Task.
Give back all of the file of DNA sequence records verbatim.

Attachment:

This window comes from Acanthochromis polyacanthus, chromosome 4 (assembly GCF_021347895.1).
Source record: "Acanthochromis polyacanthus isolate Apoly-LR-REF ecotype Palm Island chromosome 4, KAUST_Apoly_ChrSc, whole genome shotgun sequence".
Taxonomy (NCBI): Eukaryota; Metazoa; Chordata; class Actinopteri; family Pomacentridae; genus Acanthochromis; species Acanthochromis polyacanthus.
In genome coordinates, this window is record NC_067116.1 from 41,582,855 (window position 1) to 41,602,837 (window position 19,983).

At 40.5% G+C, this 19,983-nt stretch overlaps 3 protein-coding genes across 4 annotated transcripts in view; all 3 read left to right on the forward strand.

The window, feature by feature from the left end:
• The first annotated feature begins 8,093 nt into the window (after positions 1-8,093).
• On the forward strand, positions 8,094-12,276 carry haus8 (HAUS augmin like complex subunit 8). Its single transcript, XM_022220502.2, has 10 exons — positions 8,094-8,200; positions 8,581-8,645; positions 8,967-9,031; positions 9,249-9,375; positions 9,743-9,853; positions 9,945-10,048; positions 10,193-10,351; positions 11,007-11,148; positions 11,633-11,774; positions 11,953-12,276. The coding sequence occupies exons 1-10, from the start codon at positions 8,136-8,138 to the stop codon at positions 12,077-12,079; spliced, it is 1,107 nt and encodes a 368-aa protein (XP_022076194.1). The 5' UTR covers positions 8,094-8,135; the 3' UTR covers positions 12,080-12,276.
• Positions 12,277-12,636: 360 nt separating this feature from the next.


This window comes from Acanthochromis polyacanthus, chromosome 4 (assembly GCF_021347895.1).
Source record: "Acanthochromis polyacanthus isolate Apoly-LR-REF ecotype Palm Island chromosome 4, KAUST_Apoly_ChrSc, whole genome shotgun sequence".
Taxonomy (NCBI): Eukaryota; Metazoa; Chordata; class Actinopteri; family Pomacentridae; genus Acanthochromis; species Acanthochromis polyacanthus.
In genome coordinates, this window is record NC_067116.1 from 41,582,855 (window position 1) to 41,602,837 (window position 19,983).

At 40.5% G+C, this 19,983-nt stretch overlaps 3 protein-coding genes across 4 annotated transcripts in view; all 3 read left to right on the forward strand.

The window, feature by feature from the left end:
• The first annotated feature begins 8,093 nt into the window (after positions 1-8,093).
• On the forward strand, positions 8,094-12,276 carry haus8 (HAUS augmin like complex subunit 8). Its single transcript, XM_022220502.2, has 10 exons — positions 8,094-8,200; positions 8,581-8,645; positions 8,967-9,031; positions 9,249-9,375; positions 9,743-9,853; positions 9,945-10,048; positions 10,193-10,351; positions 11,007-11,148; positions 11,633-11,774; positions 11,953-12,276. The coding sequence occupies exons 1-10, from the start codon at positions 8,136-8,138 to the stop codon at positions 12,077-12,079; spliced, it is 1,107 nt and encodes a 368-aa protein (XP_022076194.1). The 5' UTR covers positions 8,094-8,135; the 3' UTR covers positions 12,080-12,276.
• Positions 12,277-12,636: 360 nt separating this feature from the next.